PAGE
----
Collage artist Mark Wagner treats money as a means rather than an end. Known for his intricate collages made entirely from deconstructed U.S. dollars, Wagner destroys thousands of bills yearly to create works that playfully explore the intersection of wealth, power, value, and American identity.
The result has a tongue-in-cheek quality to it that has gained attention over the years, with institutions as big as the Smithsonian Institution, the Library of Congress, and Museum of Modern Art, all collecting his pieces.
But at least according to Wagner, his material of choice was discovered by mere chance. “While I was living in Brooklyn in 1999, I was making a lot of collage out of a lot of different materials,” he recalled in an interview with Topic. After first experimenting with cigarette packets, he decided to look for other familiar imagery. “I hit on the dollar bill,” he explains. “It’s the most common piece of paper, literally, in the world. When I started using it, I was just using it because it was common. And then I realized that I could bend the subject matter of the work to address what it held for people.”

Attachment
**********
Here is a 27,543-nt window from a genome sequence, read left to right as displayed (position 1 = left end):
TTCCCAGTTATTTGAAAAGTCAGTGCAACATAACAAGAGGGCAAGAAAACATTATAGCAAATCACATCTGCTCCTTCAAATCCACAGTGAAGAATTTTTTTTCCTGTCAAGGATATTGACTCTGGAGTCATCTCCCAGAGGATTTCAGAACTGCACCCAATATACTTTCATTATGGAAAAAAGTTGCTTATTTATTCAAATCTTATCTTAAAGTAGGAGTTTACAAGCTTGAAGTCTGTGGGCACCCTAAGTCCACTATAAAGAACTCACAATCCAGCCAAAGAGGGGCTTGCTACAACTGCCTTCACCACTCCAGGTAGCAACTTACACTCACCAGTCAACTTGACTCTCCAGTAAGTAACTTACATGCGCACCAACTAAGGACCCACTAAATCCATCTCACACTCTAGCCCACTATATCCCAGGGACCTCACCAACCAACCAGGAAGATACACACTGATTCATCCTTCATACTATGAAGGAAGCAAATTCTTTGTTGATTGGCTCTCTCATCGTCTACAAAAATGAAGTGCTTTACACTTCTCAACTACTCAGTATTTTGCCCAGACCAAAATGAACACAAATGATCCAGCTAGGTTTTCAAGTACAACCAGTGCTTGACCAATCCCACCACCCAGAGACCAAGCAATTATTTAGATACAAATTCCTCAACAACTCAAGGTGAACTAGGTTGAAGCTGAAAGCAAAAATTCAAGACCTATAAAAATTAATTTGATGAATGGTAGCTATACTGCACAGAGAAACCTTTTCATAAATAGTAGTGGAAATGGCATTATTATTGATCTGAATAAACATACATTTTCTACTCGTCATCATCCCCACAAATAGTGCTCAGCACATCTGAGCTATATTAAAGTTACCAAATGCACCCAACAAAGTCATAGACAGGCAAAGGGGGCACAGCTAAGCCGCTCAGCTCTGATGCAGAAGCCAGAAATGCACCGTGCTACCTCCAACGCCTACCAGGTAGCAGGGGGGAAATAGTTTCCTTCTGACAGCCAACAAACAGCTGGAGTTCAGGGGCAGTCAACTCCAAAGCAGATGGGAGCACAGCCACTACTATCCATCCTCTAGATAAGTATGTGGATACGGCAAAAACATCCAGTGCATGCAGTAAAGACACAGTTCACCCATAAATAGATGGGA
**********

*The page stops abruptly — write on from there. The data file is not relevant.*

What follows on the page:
Treating collage not as a verb more than a noun, Wagner defines the cutting-and-gluing technique as one of the simpler creative impulses. “Simpler than the impulse to generate a fully new thing is the impulse to alter what exists,” he writes on his website. “The world can be different, and I will make it so like this and like this.”
Making each of his pieces costs money but not as much as you’d think, and Wagner estimates that a 30 by 40 inches piece costs less than $100. “People always think that it’s expensive, but it’s not in the long run,” he notes. “I use up most of the bill. A piece might look like it has a whole lot of dollars gone into it, because it has 300 heads on it, or 1,000 heads on it, but that’s just that one little piece of paper from the middle, and the rest of those bills are being used in other works.”
Scroll down to see some of his more incredible collage pieces.